The Red Bulletin September 2019 (UK)

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Leah Tokelove

Success is

no easy ride

Flat-track racing is wild, brutal and doesn’t

have a women’s category. No problem for

this rising star of the sport

Words JESS HOLLAND

Photography JUAN TRUJILLO ANDRADES

motorcycle and adventure festival

Camp VC in Wales’ Brecon Beacons

earlier this month, she encouraged

more women to get into the scene

– something Tokelove actively pursues

through her own women’s flat-track

school, Days On The Dirt. Here, she

tells us why she loves playing rough.

bike stuff. I’ve had some bad

ligament damage and bruises – one

of my knees is permanently swollen

from a crash – but I haven’t broken

anything. As a rule of thumb, I’m a

really fluid rider. I’m a bit like a cat:

I always seem to land on my feet.

Why do you run events specifically

for women?

I know how much of a thrill I get out

of riding a bike, so why shouldn’t

someone else get the same? Yes, I race

against the men, but I love being on

girls’ rides. Every time I go to the track

and see more women, I’m stoked

they’re there. I don’t think there will

be enough riders for a women’s class

for some time – but then, in a sport

like flat track I don’t think we need

a women’s class. I don’t just want to

be the best woman, I want to be the

best out of everybody.

The Hooligan race series is aptly

named. Consisting of street bikes

with no front brakes racing on dirt

speedways, the discipline of flat

track is rough, dangerous and scary.

In this heavily male-dominated sport,

it’s tempting to underestimate the

chances of Lincolnshire-born Leah

Tokelove, aged 21 and a little over

5ft tall. But that would be ill-advised.

Having ridden off-road bikes since

she was five, and raced them from

the age of 13, the self-proclaimed

“hooligan with pigtails” became the

only female competitor in the UK’s

Dirt Track Riders Association pro

championships before she was out

of her teens, and is ranked ninth in

the pro class (at the time of going to

press). But Tokelove doesn’t want to

stand out in that regard. At women’s

the red bulletin: What does

being part of the flat-track

community bring to your life?

leah tokelove: I do think, “What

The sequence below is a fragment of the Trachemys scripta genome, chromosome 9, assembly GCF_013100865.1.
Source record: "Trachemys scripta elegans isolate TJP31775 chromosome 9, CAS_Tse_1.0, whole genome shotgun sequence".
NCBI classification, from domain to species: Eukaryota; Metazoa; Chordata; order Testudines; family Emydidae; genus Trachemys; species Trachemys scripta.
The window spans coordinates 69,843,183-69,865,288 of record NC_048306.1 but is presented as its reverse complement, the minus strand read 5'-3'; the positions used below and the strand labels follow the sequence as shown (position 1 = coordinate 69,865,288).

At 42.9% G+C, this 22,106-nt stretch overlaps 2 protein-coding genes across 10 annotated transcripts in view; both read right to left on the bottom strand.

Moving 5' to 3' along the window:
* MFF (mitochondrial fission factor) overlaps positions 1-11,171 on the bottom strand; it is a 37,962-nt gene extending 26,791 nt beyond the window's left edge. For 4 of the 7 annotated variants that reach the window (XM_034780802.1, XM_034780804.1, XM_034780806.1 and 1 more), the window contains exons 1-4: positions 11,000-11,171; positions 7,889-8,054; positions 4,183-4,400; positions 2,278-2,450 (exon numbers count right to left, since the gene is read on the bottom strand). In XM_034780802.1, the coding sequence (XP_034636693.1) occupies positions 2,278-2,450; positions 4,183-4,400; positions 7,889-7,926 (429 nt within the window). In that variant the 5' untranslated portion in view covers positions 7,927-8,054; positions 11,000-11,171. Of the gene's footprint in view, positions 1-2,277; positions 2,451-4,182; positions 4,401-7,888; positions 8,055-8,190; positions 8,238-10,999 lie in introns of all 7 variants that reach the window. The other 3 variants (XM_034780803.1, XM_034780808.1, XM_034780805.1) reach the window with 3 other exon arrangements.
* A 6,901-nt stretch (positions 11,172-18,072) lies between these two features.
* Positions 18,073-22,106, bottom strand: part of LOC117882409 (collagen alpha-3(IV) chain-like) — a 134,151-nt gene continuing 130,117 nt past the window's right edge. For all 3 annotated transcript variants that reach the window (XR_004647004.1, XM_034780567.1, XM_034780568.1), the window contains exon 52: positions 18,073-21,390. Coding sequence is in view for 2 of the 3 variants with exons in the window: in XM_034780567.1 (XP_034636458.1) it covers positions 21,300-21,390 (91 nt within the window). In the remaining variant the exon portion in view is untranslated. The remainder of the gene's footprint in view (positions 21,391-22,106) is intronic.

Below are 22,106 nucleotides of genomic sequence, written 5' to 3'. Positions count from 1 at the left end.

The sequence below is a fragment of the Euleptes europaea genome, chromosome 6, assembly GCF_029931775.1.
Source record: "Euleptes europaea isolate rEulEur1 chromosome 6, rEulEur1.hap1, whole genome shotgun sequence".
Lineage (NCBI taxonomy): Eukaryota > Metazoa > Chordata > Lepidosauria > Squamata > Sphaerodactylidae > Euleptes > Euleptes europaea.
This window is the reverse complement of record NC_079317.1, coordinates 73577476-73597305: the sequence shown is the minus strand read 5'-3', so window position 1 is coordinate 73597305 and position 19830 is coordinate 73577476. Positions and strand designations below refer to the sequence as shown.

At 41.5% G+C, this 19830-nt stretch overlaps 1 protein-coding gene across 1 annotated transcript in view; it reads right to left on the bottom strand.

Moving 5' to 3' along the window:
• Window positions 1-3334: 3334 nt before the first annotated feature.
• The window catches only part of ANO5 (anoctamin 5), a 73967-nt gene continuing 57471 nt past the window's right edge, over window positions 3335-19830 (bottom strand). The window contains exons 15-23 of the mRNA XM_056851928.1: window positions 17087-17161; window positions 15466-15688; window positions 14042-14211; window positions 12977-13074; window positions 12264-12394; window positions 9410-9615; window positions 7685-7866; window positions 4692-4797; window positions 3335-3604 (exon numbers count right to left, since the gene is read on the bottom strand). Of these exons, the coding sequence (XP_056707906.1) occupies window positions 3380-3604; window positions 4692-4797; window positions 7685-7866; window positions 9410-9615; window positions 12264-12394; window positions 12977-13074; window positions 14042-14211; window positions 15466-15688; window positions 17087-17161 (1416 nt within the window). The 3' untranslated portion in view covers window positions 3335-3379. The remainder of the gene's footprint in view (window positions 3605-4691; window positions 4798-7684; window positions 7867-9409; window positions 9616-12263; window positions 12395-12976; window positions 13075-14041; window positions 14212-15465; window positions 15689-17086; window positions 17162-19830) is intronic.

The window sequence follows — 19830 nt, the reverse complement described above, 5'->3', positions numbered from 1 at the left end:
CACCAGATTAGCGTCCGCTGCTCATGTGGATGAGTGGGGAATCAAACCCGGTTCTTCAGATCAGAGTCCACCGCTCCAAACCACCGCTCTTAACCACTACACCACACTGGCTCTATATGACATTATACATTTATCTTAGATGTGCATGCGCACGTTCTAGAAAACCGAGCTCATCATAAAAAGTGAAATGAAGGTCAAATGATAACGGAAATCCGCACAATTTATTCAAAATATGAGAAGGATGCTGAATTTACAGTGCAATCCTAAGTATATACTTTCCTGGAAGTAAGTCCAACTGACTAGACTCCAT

the hell would I be doing if I wasn’t

racing bikes?” The meets, the places

I get to go, like Morocco and

California, it’s all because of riding

motorcycles. It’s made me a more

interesting, well-rounded, better

person. I’ve mixed with people

I wouldn’t have mixed with before.

It’s a real passion that’s driven me

to be the best version of myself.

What goes through your mind

when you’re racing?

Flat track is over very quickly. I do

a lot of positive visualisation before

I start, because I sometimes feel my

mind drifting when lining up for

ages. But the second the green light

hits, all you think about is who you’re

behind and how you’re going to pass.

There’s not much space, so you have

to be tactical. In some races, towards

the end, I’ll make more aggressive

moves, not really caring if I crash,

just going for it. But if you’re in a

good starting position, you’ve got to

stay focused and not let anyone pass.

Are big crashes a part of the sport?

Touch wood, I’ve always walked

away pretty lucky. I’ve been run over

a few times when I’ve fallen off. I’ve

been clipped, T-boned, just normal

Do you face pressure to play safe?

Yeah. The Indian Scout I was riding

in the UK Hooligan championships

last year was 250kg. I’m 5ft 2in

[1.6m] and everybody was offering

their unwanted opinions that I would

never be able to race that big bike.

I was too small, I was too this, not

enough that. But if I’d passed up that

opportunity, I don’t know where I’d

be now. Obviously I know there are

massive risks riding a 250kg bike.

I don’t need every Tom, Dick and

Harry saying, “Oh, you don’t want

that landing on you.” Of course I

fucking don’t. I’m not stupid. But the

second I got on it, I fell in love with

the way it rode. It was like taming

a beast, and once I had it tamed

we had some unreal riding moments

together. I won on that bike. I got

multiple podiums on it.

How do you find strength to push

against those pressures?

People are always going to give you

their opinion and put doubts in your

mind, even if they’ve got your best

interests at heart. You just have to get

that tunnel vision on, disregard all

the negative comments and focus on

what you want to get out of riding

the bike. One of my favourite things

to say to myself is: “Just be your own

person, do your own thing.” That’s

how I’ve worked it out. Be your own.

leahtokelove.com

30 THE RED BULLETIN

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